CAS  PubMed Central  PubMed  Article  Google Scholar 

  24. 24.

    Liu J, Liu J, Li J, Chen Y, Guan X, Wu X, et al. Tumor-stroma ratio is an independent predictor for survival in early cervical carcinoma. Gynecol Oncol. 2014;132(1):81–6.

    PubMed  Article  Google Scholar 

  25. 25.

    Park JH, Richards CH, McMillan DC, Horgan PG, Roxburgh CS. The relationship between tumour stroma percentage, the tumour microenvironment and survival in patients with primary operable colorectal cancer. Ann Oncol. 2014;25(3):644–51.

    CAS  PubMed Central  PubMed  Article  Google Scholar 

  26. 26.

    Zhang XL, Jiang C, Zhang ZX, Liu F, Zhang F, Cheng YF. The tumor-stroma ratio is an independent predictor for survival in nasopharyngeal cancer. Oncol Res Treat. 2014;37(9):480–4.

    CAS  PubMed  Article  Google Scholar 

  27. 27.

    Lv Z, Cai X, Weng X, Xiao H, Du C, Cheng J, et al. Tumor-stroma ratio is a prognostic factor for survival in hepatocellular carcinoma patients after liver resection or transplantation. Surgery. 2015;158(1):142–50.

    PubMed  Article  Google Scholar 

  28. 28.

    Creasman W. Revised FIGO staging for carcinoma of the endometrium. Int J Gynaecol Obstet. 2009;105(2):109.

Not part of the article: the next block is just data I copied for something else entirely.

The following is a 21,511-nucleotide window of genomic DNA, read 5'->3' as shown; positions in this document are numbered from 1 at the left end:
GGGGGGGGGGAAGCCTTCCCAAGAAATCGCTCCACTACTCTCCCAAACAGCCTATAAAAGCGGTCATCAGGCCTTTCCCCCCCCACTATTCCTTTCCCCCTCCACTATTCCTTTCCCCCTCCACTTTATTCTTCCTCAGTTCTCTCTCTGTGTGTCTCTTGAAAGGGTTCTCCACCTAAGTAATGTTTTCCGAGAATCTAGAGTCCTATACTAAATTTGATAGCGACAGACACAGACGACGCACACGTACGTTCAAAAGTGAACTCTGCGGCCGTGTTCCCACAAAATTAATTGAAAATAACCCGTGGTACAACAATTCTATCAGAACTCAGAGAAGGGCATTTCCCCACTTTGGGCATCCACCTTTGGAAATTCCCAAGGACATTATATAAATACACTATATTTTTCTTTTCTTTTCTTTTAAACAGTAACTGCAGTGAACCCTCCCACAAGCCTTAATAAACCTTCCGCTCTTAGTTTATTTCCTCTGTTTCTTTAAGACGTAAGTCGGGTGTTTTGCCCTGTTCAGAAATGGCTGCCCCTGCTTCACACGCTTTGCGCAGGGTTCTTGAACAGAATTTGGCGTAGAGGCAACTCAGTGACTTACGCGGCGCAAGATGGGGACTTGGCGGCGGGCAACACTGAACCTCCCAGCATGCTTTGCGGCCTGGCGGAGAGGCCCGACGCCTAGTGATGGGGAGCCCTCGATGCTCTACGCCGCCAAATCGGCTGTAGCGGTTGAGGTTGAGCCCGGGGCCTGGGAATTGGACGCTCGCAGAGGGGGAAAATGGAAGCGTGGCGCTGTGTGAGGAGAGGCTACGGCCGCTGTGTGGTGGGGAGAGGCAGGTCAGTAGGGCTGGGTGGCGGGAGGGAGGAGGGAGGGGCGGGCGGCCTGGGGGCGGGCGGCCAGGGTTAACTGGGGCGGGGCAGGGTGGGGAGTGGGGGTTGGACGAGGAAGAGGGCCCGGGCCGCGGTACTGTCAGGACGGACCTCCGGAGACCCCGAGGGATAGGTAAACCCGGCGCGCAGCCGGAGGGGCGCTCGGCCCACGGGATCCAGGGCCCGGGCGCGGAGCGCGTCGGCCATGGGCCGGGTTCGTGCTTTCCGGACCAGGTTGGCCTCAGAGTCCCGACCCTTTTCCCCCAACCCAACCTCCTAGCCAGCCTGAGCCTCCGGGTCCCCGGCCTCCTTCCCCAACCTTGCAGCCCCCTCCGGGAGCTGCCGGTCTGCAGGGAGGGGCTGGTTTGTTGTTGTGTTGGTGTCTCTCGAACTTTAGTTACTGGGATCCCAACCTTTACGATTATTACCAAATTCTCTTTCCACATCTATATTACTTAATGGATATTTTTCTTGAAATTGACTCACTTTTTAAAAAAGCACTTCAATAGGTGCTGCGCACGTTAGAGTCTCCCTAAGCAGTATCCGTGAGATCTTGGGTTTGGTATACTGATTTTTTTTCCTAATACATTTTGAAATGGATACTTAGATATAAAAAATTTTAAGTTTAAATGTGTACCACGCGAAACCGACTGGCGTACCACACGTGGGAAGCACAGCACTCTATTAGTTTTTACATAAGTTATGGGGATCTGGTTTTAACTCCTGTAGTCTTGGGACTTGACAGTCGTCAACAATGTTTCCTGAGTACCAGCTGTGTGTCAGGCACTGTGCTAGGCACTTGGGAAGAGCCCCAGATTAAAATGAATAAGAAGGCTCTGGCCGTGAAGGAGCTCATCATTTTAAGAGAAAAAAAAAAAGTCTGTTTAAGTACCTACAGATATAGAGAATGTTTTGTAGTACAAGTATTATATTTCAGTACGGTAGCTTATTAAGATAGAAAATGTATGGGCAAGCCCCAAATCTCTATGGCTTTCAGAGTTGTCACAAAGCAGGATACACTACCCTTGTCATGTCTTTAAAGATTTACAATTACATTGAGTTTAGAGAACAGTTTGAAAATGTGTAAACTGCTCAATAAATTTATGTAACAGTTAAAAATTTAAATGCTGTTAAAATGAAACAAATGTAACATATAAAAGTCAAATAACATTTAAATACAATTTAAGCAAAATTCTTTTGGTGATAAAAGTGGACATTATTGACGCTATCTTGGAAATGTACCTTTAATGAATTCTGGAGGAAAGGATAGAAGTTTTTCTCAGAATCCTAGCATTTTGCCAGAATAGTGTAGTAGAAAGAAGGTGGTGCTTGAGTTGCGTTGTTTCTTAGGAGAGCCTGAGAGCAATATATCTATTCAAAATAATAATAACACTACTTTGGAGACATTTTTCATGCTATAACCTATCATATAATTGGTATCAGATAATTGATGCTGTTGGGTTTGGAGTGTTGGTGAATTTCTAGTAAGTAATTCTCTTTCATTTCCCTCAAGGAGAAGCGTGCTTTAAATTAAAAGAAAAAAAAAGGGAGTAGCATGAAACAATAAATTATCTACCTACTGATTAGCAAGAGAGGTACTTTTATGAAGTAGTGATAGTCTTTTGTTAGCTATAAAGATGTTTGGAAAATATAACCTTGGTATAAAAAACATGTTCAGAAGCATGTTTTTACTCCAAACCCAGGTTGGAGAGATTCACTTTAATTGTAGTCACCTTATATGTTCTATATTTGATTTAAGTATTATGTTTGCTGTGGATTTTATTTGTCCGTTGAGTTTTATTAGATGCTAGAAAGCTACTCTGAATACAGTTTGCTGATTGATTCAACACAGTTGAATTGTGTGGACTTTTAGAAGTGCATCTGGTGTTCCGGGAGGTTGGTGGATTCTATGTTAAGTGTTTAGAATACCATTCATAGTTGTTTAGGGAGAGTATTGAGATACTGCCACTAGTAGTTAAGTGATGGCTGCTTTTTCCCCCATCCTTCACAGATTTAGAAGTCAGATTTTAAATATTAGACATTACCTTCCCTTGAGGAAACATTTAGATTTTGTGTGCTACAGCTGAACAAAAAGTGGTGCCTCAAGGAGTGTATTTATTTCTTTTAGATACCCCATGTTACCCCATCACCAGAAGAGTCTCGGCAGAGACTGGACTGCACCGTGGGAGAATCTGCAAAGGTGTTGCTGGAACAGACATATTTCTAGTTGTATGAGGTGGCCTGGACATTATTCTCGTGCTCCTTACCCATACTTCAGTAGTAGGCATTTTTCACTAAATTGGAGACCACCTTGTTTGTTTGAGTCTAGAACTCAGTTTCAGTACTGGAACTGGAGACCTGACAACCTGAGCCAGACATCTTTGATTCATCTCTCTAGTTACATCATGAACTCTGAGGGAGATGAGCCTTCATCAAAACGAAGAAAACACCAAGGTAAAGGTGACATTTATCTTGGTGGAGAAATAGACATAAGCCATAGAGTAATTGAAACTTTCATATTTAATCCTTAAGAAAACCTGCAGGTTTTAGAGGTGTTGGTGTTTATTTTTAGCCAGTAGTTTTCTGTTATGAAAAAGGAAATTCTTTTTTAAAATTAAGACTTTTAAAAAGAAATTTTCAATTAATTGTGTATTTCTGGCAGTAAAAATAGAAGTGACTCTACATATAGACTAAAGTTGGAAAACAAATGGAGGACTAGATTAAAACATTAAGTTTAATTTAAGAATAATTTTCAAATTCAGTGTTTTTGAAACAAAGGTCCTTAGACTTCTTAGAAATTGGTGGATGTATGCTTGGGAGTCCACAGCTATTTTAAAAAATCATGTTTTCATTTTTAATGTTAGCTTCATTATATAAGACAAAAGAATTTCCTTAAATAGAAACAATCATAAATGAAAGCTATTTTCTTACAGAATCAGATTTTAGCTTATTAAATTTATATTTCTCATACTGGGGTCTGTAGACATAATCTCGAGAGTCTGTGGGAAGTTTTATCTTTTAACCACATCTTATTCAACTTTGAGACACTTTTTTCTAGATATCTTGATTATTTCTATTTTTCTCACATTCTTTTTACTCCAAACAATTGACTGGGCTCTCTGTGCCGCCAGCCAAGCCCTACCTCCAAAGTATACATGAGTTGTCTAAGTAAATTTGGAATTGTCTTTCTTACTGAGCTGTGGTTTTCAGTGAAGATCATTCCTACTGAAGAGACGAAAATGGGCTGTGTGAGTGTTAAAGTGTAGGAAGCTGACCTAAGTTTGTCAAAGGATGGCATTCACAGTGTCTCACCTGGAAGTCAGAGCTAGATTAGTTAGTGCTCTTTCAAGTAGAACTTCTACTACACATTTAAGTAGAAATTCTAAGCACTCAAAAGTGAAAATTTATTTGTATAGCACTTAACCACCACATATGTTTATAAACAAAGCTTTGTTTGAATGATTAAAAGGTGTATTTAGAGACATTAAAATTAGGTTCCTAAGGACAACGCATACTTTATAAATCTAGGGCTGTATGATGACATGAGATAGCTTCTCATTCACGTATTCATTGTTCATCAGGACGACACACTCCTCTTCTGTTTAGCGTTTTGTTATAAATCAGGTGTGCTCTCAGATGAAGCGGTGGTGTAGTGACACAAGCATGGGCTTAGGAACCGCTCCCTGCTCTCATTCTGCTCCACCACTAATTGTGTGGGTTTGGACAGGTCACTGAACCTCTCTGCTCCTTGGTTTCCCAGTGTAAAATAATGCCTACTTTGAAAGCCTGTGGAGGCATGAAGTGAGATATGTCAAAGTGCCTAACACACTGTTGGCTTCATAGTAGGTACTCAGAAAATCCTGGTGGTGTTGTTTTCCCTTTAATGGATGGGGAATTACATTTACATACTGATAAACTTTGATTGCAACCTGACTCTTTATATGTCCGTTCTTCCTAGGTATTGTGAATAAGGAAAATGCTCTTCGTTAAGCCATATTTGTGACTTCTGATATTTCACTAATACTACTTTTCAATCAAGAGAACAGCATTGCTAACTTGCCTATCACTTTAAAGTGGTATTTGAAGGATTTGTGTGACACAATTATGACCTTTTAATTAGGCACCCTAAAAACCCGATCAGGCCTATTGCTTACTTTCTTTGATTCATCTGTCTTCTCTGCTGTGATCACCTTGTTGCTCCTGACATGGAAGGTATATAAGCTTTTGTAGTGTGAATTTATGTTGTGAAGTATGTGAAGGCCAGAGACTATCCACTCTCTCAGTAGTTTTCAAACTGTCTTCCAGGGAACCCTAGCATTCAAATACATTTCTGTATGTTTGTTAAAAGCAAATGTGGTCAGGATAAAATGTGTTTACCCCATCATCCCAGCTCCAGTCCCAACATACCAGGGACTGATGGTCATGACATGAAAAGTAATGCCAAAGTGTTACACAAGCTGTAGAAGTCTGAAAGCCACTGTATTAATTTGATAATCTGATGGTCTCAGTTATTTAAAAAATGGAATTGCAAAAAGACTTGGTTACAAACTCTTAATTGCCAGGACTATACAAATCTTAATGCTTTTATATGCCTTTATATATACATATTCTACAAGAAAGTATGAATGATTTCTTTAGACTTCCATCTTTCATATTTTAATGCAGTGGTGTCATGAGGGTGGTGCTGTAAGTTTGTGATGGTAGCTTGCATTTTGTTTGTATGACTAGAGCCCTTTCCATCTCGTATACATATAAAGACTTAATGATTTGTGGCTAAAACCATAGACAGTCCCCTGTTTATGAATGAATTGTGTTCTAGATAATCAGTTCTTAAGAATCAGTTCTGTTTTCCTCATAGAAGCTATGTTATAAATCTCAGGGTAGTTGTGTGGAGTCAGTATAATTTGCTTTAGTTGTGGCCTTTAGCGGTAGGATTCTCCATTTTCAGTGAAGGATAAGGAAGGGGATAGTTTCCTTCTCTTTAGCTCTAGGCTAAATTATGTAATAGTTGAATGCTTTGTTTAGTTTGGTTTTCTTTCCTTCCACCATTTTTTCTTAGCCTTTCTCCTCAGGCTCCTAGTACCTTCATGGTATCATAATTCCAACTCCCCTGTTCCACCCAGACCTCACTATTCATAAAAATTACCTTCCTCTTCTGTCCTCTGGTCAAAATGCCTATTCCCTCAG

PubMed  Article  Google Scholar 

  29. 29.

    Wright AI, Grabsch HI, Treanor DE. RandomSpot: A web-based tool for systematic random sampling of virtual slides. J Pathol Inform. 2015;6:8.

    PubMed Central  PubMed  Article  Google Scholar 

  30. 30.

    Downey C, Simpkins S, White J, Holliday D, Jones J, Jordan L, et al. The prognostic significance of tumour–stroma ratio in oestrogen receptor-positive breast cancer. Br J Cancer. 2014;110(7):1744–7.

    CAS  PubMed Central  PubMed  Article  Google Scholar 

  31. 31.

    R Core Team. R: A language and environment for statistical computing. Vienna, Austria: R Foundation for Statistical Computing; 2014. (2014).

    Google Scholar 

  32. 32.

    Briët JM, Hollema H, Reesink N, Aalders JG, Mourits MJ, ten Hoor KA, et al. Lymphvascular space involvement: an independent prognostic factor in endometrial cancer. Gynecol Oncol. 2005;96(3):799–804.